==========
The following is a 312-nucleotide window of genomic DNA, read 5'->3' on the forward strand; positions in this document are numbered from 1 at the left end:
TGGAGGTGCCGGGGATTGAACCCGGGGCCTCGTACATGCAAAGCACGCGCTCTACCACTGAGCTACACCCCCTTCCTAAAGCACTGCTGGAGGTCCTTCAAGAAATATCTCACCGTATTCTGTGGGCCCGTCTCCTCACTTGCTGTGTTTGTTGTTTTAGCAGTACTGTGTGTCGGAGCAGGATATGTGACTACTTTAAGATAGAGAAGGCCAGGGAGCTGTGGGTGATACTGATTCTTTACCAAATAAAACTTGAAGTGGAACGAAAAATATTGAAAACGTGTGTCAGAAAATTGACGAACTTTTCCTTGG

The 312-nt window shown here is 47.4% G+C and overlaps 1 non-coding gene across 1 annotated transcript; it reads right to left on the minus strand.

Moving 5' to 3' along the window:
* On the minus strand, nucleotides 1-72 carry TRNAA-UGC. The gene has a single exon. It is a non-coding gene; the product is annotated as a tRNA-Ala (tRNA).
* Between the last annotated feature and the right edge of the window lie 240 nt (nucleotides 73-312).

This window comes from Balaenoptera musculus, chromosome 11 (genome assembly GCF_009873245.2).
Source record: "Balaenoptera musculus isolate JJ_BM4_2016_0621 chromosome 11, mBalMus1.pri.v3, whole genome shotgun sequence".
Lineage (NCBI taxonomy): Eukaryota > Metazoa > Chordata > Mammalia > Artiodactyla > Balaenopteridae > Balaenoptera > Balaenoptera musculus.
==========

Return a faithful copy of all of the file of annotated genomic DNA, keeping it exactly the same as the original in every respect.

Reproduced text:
The following is a 312-nucleotide window of genomic DNA, read 5'->3' on the forward strand; positions in this document are numbered from 1 at the left end:
TGGAGGTGCCGGGGATTGAACCCGGGGCCTCGTACATGCAAAGCACGCGCTCTACCACTGAGCTACACCCCCTTCCTAAAGCACTGCTGGAGGTCCTTCAAGAAATATCTCACCGTATTCTGTGGGCCCGTCTCCTCACTTGCTGTGTTTGTTGTTTTAGCAGTACTGTGTGTCGGAGCAGGATATGTGACTACTTTAAGATAGAGAAGGCCAGGGAGCTGTGGGTGATACTGATTCTTTACCAAATAAAACTTGAAGTGGAACGAAAAATATTGAAAACGTGTGTCAGAAAATTGACGAACTTTTCCTTGG

The 312-nt window shown here is 47.4% G+C and overlaps 1 non-coding gene across 1 annotated transcript; it reads right to left on the minus strand.

Moving 5' to 3' along the window:
* On the minus strand, nucleotides 1-72 carry TRNAA-UGC. The gene has a single exon. It is a non-coding gene; the product is annotated as a tRNA-Ala (tRNA).
* Between the last annotated feature and the right edge of the window lie 240 nt (nucleotides 73-312).

This window comes from Balaenoptera musculus, chromosome 11 (genome assembly GCF_009873245.2).
Source record: "Balaenoptera musculus isolate JJ_BM4_2016_0621 chromosome 11, mBalMus1.pri.v3, whole genome shotgun sequence".
Lineage (NCBI taxonomy): Eukaryota > Metazoa > Chordata > Mammalia > Artiodactyla > Balaenopteridae > Balaenoptera > Balaenoptera musculus.